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News Briefs I

King Hussein on Deathbed

Washington Post
AMMAN, Jordan

A cancer-stricken King Hussein was carried aboard his private jet in Minnesota and borne home to Jordan Thursday in a desperate race against time to die in the kingdom he has ruled through 46 turbulent years.

Two U.S. F-16 fighter jets escorted his plane out of U.S. airspace in a tribute to the monarch, whose apparently irreversible medical condition has generated deep anxiety in Washington and the Middle East.

Hussein, who only last month interrupted his treatment at the Mayo Clinic in Rochester, Minn., to name a new successor replacing his brother with his son underwent two emergency bone-marrow transplants on Monday and Tuesday. But the king, who is suffering from non-Hodgkin's lymphoma, failed to rally, and his vital organs began to fail.

His condition "has become critical due to the failure of the function of internal organs," Hussein's private physician, Lt. Gen. Samir Farraj, said as the king was lifted aboard the plane for the flight to Amman with his wife, Queen Noor, and five of his children.

Video Damages Microsoft's Case


Microsoft Corp. seriously damaged its chances of winning its antitrust trial, experts say, when it showed in court this week a controversial video that was supposed to prove a key point in its defense but instead blew up in the company's face and undermined its credibility.

The videotape fiasco is the latest in a series of courtroom gaffes that Microsoft has committed in its landmark antitrust battle with the U.S. Justice Department, 19 states and the District of Columbia.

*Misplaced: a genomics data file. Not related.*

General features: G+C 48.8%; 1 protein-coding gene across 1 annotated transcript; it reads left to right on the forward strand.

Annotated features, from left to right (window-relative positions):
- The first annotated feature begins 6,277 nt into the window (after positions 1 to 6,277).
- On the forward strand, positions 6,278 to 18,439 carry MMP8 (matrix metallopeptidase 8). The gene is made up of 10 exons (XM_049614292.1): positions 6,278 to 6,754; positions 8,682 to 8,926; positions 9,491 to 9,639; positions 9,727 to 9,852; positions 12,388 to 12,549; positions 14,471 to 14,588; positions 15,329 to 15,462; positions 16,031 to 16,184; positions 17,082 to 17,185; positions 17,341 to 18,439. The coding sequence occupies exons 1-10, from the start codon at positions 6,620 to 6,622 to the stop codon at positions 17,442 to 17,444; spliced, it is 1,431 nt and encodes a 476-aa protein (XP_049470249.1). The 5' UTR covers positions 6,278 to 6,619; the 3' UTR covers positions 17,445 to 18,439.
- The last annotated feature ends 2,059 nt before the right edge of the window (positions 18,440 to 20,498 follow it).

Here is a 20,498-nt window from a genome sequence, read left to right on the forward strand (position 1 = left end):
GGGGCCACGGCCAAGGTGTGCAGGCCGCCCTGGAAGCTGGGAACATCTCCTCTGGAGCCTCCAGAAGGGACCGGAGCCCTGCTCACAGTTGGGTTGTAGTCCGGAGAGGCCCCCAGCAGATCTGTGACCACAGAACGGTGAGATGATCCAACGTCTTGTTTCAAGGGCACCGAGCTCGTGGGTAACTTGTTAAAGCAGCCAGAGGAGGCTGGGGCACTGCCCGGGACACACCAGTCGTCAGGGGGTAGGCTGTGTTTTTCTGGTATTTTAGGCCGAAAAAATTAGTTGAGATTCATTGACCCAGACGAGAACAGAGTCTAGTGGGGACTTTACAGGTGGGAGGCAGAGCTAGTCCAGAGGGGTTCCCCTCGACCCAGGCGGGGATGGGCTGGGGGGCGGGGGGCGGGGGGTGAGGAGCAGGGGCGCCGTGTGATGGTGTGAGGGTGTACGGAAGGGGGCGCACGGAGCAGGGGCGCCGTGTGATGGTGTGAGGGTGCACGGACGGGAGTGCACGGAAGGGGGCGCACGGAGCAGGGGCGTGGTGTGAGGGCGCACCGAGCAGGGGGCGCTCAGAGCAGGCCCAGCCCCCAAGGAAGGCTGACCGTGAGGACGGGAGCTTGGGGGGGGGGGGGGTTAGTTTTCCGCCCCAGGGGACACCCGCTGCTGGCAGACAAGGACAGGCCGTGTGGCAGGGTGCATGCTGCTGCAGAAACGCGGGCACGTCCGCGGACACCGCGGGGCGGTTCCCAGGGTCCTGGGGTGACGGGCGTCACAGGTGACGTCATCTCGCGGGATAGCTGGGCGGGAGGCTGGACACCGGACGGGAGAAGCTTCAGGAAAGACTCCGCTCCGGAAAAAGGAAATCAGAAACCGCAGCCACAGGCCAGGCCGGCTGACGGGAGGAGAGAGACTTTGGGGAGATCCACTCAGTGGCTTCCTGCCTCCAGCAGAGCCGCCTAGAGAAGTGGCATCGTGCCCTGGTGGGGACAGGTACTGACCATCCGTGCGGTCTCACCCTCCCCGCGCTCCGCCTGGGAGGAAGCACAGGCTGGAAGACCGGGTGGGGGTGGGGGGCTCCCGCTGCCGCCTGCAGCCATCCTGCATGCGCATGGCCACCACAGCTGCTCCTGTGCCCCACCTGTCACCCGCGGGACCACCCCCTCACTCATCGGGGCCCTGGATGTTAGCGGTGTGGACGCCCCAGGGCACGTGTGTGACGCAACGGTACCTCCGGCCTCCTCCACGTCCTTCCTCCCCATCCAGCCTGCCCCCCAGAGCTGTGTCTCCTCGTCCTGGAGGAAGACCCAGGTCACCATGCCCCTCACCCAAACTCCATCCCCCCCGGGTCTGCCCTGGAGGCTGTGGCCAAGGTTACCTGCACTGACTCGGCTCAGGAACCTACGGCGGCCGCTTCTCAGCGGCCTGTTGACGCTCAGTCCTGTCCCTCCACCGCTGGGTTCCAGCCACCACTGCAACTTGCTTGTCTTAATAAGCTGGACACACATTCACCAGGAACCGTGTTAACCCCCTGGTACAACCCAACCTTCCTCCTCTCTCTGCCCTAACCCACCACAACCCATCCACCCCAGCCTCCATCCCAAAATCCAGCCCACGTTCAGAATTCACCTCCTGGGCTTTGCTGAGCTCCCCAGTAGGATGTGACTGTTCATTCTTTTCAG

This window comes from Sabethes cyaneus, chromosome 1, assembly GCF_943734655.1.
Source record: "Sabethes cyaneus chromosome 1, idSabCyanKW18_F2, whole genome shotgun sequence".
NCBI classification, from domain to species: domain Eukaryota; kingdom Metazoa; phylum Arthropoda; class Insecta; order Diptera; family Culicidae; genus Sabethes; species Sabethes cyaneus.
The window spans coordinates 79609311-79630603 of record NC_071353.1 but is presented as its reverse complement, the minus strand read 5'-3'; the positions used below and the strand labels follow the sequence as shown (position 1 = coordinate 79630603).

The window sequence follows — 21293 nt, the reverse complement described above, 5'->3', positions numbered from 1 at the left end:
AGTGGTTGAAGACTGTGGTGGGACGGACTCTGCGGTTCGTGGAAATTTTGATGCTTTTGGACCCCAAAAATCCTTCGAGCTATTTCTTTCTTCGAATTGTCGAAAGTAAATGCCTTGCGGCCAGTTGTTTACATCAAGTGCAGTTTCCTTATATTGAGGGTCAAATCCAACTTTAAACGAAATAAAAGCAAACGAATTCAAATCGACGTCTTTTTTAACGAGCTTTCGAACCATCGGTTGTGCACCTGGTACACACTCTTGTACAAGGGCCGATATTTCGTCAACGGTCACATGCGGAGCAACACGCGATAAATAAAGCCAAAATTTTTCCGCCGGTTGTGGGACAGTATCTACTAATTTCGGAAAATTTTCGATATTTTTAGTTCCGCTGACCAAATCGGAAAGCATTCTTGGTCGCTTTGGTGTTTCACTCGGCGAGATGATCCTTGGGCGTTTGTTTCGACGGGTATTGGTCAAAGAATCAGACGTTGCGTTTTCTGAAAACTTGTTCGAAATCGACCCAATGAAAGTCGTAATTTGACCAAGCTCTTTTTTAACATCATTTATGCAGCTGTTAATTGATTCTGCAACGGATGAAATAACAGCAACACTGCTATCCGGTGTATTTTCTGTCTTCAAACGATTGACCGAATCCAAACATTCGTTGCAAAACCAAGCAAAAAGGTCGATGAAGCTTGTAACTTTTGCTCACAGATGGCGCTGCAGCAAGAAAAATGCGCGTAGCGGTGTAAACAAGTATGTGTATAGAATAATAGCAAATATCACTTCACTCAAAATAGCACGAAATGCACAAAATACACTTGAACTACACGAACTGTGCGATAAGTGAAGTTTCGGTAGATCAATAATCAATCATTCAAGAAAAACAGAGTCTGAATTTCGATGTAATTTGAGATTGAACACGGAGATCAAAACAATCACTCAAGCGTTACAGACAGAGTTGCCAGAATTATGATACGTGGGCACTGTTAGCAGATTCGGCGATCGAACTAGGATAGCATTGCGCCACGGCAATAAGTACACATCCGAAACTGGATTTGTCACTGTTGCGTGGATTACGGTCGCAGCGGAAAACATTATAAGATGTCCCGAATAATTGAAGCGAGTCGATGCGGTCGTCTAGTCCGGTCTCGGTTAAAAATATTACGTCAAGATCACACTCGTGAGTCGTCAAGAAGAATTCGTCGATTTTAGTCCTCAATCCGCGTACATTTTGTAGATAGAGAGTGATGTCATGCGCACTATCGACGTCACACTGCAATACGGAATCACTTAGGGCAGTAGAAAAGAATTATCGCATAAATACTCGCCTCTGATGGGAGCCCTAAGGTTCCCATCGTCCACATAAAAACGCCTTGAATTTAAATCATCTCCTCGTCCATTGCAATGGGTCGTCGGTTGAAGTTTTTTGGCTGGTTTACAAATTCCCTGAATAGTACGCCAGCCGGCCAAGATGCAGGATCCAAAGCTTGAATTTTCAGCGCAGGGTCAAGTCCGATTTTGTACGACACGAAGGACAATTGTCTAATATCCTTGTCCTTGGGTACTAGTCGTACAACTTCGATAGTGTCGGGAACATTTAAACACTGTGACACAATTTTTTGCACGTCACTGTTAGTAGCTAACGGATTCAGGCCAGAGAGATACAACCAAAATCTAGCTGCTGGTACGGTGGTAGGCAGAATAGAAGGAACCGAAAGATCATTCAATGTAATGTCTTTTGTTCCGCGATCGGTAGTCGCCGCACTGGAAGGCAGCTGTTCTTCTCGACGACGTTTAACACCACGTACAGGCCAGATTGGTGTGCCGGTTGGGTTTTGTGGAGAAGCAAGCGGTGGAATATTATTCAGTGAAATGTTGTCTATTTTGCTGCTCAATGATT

In recent weeks Microsoft Chairman Bill Gates, appearing in court on videotape, and a handful of other company executives and expert witnesses have performed poorly, sometimes drawing derisive comments from an exasperated U.S. District Court Judge Thomas Penfield Jackson.

"I think Microsoft is doomed," said James R. Loftis, a veteran Washington antitrust lawyer who is past chairman of the antitrust section of the American Bar Association.

"This (video snafu) poses a significant problem for them because it permits the judge to make findings as to the credibility and reliability of Microsoft's witnesses," Loftis said. "Those are findings the court of appeals will not be able to reverse" should Microsoft lose this round and try to win on appeal, which some observers believe is the company's long-term strategy.

NASA Crisis May Affect Safety


Strapped by budget cuts, hiring freezes, buy-outs and early retirements, NASA now faces a personnel "crisis" that may soon leave it without the expertise it needs to manage America's space program safely, the agency's independent safety panel warned Thursday.

The shortage of trained technicians at NASA's manned space flight centers "can jeopardize otherwise safe operations." Moreover, the agency's inability to attract new talent clouds its future, the panel said.

William Readdy, head of NASA's space shuttle program, acknowledged Thursday that the agency has not been able to hire the new engineers and scientists it would like, but said that NASA's commitment to safety has not eroded.

Independent space policy analysts, however, said the panel's warnings about the agency's personnel cuts should be taken seriously. "NASA has been cutting into muscle and bone," said John Pike, space policy director at the Federation of American Scientists. "They were taking a calculated risk they could reduce overall staff and cut the number of safety and quality assurance inspectors, without appreciably increasing the risk of another Challenger accident."